I stayed up until 4:30am, thinking.

About my green-eyed mother who weaves beautiful art baskets and volunteers at the no-kill animal shelter, and travels, and teaches Zumba and takes metric tons of photos and reads serial romances by the double handful.

My mother, whose offer to take us on an Alaskan cruise this summer—one we’d had to pass up because of difficulties that seem like sheer laziness now—had, in retrospect, a more urgent ring to it than I’d noticed at the time.

My mother, who didn’t tell me a goddamn thing about glaucoma or surgeries or eyeballs  for months.

Not word one.

That doesn’t sit well.  I mean, maybe I couldn’t have done much, maybe but I could have listened to her fears or rage or rants.

But that’s about me.  This isn’t about me.

Maybe she wanted to get her feet under her first, scream and cry, where no one could hear—I can understand that.  I’m sure she didn’t want anyone to worry, and I can understand that, too.

And even though sparing one’s loved ones—traditional on both sides and by marriage—tends to backfire in a big, dramatic, guilt-ridden way, this time . . .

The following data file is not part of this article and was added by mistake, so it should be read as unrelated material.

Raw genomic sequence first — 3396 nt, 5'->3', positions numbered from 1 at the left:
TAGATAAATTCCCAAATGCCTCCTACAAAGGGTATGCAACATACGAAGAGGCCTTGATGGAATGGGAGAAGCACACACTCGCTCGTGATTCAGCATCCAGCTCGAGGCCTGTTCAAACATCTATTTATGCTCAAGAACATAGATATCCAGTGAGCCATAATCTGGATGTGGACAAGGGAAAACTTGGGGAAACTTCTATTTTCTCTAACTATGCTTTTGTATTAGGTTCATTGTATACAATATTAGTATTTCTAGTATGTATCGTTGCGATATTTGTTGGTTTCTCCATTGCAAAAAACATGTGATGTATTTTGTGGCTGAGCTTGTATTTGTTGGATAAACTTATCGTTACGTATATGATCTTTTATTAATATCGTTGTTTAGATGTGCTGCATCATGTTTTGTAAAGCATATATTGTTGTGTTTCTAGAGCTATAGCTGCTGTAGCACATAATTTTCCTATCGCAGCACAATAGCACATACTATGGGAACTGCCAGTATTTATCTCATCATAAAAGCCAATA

This time, I think it may have worked.

The guilt is still there—it may not be completely rational to think I should have known from two states away that something was wrong, but that’s never stopped me.

But I’m not worried.

Not really.

I don’t want Mom to be in pain of any kind, and I’m sorry this is happening to someone I love so, so much—and, to lapse into selfishness for a second, facing reminders of the mortality of one’s parents is never a walk in the psychological park—but again, this situation isn’t about me.

It’s about Mom.

And going blind—if it happens, when it happens, whatever happens—won’t be the end of her world.